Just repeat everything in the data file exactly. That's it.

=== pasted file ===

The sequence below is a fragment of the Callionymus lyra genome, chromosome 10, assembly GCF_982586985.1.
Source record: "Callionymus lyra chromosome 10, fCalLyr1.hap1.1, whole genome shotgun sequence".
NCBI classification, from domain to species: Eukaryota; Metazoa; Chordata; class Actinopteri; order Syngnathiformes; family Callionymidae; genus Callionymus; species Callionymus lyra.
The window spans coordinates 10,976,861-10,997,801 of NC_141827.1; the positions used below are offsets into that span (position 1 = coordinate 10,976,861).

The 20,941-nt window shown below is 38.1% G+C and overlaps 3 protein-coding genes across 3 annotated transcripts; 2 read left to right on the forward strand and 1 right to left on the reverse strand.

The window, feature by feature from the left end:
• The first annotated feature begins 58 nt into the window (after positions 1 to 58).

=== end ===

The sequence below is a fragment of the Callionymus lyra genome, chromosome 10, assembly GCF_982586985.1.
Source record: "Callionymus lyra chromosome 10, fCalLyr1.hap1.1, whole genome shotgun sequence".
NCBI classification, from domain to species: Eukaryota; Metazoa; Chordata; class Actinopteri; order Syngnathiformes; family Callionymidae; genus Callionymus; species Callionymus lyra.
The window spans coordinates 10,976,861-10,997,801 of NC_141827.1; the positions used below are offsets into that span (position 1 = coordinate 10,976,861).

The 20,941-nt window shown below is 38.1% G+C and overlaps 3 protein-coding genes across 3 annotated transcripts; 2 read left to right on the forward strand and 1 right to left on the reverse strand.

The window, feature by feature from the left end:
• The first annotated feature begins 58 nt into the window (after positions 1 to 58).